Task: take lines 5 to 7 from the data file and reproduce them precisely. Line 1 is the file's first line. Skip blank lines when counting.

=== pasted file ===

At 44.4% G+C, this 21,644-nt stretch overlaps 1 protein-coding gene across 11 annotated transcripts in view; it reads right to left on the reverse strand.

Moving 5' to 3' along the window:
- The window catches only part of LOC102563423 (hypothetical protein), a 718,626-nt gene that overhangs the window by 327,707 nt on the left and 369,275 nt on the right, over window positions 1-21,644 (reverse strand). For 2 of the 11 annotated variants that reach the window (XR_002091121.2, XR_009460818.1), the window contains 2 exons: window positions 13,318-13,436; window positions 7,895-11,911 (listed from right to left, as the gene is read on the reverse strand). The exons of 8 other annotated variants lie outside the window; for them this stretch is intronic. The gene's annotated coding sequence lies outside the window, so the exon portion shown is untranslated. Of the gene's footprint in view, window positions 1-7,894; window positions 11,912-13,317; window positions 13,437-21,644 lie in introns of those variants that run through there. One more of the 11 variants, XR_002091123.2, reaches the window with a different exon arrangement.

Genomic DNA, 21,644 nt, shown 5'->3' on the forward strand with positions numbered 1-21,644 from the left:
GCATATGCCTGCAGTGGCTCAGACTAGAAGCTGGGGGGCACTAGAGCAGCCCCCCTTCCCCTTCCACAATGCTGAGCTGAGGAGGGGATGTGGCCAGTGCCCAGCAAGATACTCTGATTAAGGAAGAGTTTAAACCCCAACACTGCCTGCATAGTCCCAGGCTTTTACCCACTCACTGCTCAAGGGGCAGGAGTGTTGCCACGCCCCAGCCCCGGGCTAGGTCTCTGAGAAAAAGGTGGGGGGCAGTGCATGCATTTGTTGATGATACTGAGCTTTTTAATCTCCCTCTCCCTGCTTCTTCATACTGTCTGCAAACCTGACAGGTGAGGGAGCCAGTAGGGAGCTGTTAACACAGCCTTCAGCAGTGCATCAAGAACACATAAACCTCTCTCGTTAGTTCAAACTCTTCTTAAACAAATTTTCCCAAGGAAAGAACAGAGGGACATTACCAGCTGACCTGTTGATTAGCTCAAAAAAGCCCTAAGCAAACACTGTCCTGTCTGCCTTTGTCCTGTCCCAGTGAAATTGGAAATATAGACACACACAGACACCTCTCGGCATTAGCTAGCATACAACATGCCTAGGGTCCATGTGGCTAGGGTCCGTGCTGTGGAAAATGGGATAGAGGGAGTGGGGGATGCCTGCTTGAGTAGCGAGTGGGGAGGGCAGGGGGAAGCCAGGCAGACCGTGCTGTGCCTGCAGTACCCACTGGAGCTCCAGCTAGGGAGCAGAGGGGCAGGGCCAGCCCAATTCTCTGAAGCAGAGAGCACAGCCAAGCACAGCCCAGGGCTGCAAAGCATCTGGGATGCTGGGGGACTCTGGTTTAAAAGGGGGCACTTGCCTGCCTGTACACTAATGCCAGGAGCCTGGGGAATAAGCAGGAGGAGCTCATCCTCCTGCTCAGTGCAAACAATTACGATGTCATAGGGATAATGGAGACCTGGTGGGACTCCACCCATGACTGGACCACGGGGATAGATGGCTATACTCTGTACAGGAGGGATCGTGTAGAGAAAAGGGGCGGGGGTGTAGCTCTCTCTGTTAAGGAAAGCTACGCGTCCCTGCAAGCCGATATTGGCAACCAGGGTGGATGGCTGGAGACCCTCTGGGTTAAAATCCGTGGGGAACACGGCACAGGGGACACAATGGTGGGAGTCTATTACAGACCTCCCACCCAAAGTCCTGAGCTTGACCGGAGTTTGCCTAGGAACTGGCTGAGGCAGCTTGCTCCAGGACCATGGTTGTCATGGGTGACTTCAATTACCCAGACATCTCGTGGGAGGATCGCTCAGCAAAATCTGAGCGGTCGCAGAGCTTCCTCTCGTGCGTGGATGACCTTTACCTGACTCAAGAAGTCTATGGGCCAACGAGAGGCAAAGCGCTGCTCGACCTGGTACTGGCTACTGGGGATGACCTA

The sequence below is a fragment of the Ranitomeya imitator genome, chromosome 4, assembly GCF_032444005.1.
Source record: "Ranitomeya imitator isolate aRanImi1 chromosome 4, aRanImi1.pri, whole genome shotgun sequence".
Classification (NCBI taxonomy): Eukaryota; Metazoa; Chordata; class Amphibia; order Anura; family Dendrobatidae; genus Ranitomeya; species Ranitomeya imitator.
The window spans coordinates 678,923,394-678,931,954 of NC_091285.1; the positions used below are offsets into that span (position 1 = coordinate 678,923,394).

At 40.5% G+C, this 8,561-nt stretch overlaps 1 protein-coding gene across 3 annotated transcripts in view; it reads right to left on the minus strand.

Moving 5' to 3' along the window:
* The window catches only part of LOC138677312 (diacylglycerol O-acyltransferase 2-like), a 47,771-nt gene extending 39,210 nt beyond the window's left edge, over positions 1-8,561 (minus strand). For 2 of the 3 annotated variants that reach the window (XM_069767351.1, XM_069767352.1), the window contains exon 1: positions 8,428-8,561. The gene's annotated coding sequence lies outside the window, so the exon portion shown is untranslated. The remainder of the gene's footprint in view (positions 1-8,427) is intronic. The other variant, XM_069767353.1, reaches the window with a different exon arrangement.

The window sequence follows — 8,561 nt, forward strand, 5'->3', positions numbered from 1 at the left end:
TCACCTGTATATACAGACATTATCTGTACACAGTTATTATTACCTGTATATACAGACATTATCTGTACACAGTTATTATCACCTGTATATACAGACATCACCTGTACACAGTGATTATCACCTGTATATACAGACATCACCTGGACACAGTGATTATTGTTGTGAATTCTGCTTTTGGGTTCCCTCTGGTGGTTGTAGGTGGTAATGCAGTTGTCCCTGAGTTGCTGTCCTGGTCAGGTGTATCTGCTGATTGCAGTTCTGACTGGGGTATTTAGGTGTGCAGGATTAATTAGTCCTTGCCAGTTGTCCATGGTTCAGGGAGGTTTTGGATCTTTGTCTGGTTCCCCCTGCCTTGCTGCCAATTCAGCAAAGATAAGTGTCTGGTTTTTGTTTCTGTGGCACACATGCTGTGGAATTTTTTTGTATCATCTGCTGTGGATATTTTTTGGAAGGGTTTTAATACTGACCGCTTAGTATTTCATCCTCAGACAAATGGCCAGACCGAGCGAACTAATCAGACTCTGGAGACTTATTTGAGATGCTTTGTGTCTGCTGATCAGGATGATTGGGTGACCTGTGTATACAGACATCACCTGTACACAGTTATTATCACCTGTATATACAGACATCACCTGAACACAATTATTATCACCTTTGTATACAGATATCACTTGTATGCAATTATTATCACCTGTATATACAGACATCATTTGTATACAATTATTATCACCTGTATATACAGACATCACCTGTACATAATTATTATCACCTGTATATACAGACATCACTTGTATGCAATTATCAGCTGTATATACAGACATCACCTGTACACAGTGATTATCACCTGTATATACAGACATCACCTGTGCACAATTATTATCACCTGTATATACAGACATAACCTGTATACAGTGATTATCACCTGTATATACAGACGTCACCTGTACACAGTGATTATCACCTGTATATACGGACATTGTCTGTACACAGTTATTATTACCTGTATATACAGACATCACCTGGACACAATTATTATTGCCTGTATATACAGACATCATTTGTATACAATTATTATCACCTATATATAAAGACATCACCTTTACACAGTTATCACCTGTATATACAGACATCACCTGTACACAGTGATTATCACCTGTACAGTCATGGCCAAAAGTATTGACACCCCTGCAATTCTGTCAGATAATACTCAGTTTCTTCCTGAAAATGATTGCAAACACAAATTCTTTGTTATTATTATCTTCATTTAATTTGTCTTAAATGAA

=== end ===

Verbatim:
GCATATGCCTGCAGTGGCTCAGACTAGAAGCTGGGGGGCACTAGAGCAGCCCCCCTTCCCCTTCCACAATGCTGAGCTGAGGAGGGGATGTGGCCAGTGCCCAGCAAGATACTCTGATTAAGGAAGAGTTTAAACCCCAACACTGCCTGCATAGTCCCAGGCTTTTACCCACTCACTGCTCAAGGGGCAGGAGTGTTGCCACGCCCCAGCCCCGGGCTAGGTCTCTGAGAAAAAGGTGGGGGGCAGTGCATGCATTTGTTGATGATACTGAGCTTTTTAATCTCCCTCTCCCTGCTTCTTCATACTGTCTGCAAACCTGACAGGTGAGGGAGCCAGTAGGGAGCTGTTAACACAGCCTTCAGCAGTGCATCAAGAACACATAAACCTCTCTCGTTAGTTCAAACTCTTCTTAAACAAATTTTCCCAAGGAAAGAACAGAGGGACATTACCAGCTGACCTGTTGATTAGCTCAAAAAAGCCCTAAGCAAACACTGTCCTGTCTGCCTTTGTCCTGTCCCAGTGAAATTGGAAATATAGACACACACAGACACCTCTCGGCATTAGCTAGCATACAACATGCCTAGGGTCCATGTGGCTAGGGTCCGTGCTGTGGAAAATGGGATAGAGGGAGTGGGGGATGCCTGCTTGAGTAGCGAGTGGGGAGGGCAGGGGGAAGCCAGGCAGACCGTGCTGTGCCTGCAGTACCCACTGGAGCTCCAGCTAGGGAGCAGAGGGGCAGGGCCAGCCCAATTCTCTGAAGCAGAGAGCACAGCCAAGCACAGCCCAGGGCTGCAAAGCATCTGGGATGCTGGGGGACTCTGGTTTAAAAGGGGGCACTTGCCTGCCTGTACACTAATGCCAGGAGCCTGGGGAATAAGCAGGAGGAGCTCATCCTCCTGCTCAGTGCAAACAATTACGATGTCATAGGGATAATGGAGACCTGGTGGGACTCCACCCATGACTGGACCACGGGGATAGATGGCTATACTCTGTACAGGAGGGATCGTGTAGAGAAAAGGGGCGGGGGTGTAGCTCTCTCTGTTAAGGAAAGCTACGCGTCCCTGCAAGCCGATATTGGCAACCAGGGTGGATGGCTGGAGACCCTCTGGGTTAAAATCCGTGGGGAACACGGCACAGGGGACACAATGGTGGGAGTCTATTACAGACCTCCCACCCAAAGTCCTGAGCTTGACCGGAGTTTGCCTAGGAACTGGCTGAGGCAGCTTGCTCCAGGACCATGGTTGTCATGGGTGACTTCAATTACCCAGACATCTCGTGGGAGGATCGCTCAGCAAAATCTGAGCGGTCGCAGAGCTTCCTCTCGTGCGTGGATGACCTTTACCTGACTCAAGAAGTCTATGGGCCAACGAGAGGCAAAGCGCTGCTCGACCTGGTACTGGCTACTGGGGATGACCTA

The sequence below is a fragment of the Ranitomeya imitator genome, chromosome 4, assembly GCF_032444005.1.
Source record: "Ranitomeya imitator isolate aRanImi1 chromosome 4, aRanImi1.pri, whole genome shotgun sequence".